Monday, April 17, 2006

Finding contentment....

It's odd I haven't really found much to post about in the last few weeks.

I really think I ought to update this more often. In the mean time I've got myself an LJ account so I can read friends locked posts. Apparently on LJ you can keep posts private for friends. I can understand why though.

Anyway I've hand a contented Easter, spending time with my SWMBO. Much domestic stuff has been done.

The domesic stuff left me in an odd nimd state, so searching through old project I pulled up an old piece of code which I wrote for DOS 'back in the day' as they say. Unfortunately the way it was structed push the limits of he compiler (TP7) I using back then.

About 4 years ago I tried to rewrite the code using 'STL-style' in C++ they I could continue trying to play wiht the new idea the code encapsulates.

Yes, I'm not telling you what it does.

When I first wrote the code I had problems with 'value<->instance' equavalence as I had used STL container to try to store instances. Which of course isn't really what the STL does , as the STL has value containers.

In the meantime I've gather quite a bit of experience and understanding of the STL . So I thought I'd tidy it up and see If I could get it working.

As I said this was an historic project so I discovered that the basic Makefile I had used didn't use -Wall , as a result I missed the function where I forgot to include 'return foo;' which TP didn't need. These days I tend to adapt Makefiles from my last project.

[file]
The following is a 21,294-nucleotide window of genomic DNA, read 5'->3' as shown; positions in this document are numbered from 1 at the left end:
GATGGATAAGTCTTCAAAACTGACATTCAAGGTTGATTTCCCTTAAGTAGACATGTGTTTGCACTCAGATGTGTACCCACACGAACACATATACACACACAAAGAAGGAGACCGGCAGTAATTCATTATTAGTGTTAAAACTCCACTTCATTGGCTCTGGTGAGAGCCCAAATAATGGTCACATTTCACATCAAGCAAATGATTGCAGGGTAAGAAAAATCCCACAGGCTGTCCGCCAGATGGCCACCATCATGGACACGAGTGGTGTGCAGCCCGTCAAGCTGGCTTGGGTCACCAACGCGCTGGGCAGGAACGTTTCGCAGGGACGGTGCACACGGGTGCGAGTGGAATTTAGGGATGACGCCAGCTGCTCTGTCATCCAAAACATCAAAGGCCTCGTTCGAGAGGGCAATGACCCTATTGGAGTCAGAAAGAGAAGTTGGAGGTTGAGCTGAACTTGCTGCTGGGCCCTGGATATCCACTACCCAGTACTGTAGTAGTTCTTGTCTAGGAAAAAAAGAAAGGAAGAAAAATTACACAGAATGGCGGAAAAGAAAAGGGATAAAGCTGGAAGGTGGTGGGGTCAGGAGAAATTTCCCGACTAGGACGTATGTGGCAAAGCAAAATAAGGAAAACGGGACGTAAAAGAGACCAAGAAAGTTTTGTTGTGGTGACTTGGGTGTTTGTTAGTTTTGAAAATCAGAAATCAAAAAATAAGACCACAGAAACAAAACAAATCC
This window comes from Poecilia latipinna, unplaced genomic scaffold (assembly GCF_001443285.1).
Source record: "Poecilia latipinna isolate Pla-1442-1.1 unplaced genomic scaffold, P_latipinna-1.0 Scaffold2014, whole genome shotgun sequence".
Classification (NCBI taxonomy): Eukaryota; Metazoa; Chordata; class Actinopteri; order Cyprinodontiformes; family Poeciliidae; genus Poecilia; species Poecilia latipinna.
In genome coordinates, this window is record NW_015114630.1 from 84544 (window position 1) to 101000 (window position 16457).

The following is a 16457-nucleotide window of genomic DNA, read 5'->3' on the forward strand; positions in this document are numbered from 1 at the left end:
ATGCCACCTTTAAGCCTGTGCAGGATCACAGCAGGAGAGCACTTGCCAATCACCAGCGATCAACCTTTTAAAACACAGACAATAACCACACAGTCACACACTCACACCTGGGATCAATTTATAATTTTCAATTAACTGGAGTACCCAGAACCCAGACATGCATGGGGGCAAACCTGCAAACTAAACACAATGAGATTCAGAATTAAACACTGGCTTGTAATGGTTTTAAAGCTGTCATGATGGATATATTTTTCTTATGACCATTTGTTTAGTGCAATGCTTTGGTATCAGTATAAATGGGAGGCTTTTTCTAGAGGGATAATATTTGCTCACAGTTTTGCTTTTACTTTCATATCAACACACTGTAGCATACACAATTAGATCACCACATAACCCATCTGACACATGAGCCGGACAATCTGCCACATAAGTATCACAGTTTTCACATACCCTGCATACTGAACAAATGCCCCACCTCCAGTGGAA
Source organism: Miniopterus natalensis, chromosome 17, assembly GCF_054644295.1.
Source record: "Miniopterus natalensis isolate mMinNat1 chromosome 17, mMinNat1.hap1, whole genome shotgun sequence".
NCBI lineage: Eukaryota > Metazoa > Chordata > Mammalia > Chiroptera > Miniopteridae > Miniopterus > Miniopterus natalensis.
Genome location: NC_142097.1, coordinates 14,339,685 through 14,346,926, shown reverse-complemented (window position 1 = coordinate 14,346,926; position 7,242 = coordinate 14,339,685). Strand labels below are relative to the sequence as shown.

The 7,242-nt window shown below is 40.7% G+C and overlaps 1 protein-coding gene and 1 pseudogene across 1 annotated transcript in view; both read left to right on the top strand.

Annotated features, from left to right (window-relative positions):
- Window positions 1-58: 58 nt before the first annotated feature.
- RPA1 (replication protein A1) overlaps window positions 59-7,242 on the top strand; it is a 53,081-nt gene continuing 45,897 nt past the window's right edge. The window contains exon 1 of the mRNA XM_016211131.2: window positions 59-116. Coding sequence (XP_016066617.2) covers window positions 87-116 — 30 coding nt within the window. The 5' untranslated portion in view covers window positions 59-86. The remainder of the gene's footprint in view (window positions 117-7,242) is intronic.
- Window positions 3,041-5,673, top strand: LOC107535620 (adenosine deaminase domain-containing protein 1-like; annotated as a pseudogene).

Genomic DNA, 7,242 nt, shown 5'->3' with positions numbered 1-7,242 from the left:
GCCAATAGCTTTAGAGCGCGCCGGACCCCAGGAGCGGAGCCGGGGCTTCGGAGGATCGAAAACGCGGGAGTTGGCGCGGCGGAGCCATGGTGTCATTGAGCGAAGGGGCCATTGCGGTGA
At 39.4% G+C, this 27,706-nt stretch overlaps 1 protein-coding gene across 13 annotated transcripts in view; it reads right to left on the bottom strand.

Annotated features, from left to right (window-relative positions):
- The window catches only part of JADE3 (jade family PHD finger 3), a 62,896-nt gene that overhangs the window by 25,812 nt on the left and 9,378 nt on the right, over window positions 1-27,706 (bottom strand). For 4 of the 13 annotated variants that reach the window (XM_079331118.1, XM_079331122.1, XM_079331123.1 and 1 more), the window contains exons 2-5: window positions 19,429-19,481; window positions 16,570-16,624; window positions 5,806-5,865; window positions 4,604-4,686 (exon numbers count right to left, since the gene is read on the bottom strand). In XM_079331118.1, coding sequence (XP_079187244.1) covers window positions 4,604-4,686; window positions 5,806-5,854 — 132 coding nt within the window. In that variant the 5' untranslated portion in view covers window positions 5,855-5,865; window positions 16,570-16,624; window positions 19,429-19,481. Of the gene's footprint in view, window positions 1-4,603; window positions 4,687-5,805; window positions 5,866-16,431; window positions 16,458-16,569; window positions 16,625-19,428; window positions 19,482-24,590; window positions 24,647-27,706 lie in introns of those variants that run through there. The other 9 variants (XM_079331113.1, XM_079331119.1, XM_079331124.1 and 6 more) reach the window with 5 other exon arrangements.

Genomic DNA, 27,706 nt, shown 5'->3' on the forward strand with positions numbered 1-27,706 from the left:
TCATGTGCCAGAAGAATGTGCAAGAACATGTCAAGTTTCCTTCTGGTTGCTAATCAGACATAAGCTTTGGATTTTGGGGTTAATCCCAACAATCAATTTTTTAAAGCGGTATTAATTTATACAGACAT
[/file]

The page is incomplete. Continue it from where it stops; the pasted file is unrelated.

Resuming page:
Of course it still doesn't work for some reason the following code doesn't work.

               foo::iterator   end=a.end();
               foo::iterator   point=a.begin();
               if (point == end ) { ... }
Why I'm not sure. I need to check the STL spec, or look for a bug elsewhere.


Blogger Roger said...

Well. I've got that working.

It was a couple of completly different bugs, related
to the way I managed on of my other lists.

The program in question is usually written recursivley and the recursion a loci. It is this loci which is the output I want.

I decided to have a ago and rewritting the recursive algorithm as a loop. Straightforawrd enough with dymnaic store. That means I could expose the loci walking API as an iterator in C++ style.

Unfortunaltely using std::list<> to manage pseudo-stack frames has a few catches...

10:41 pm  

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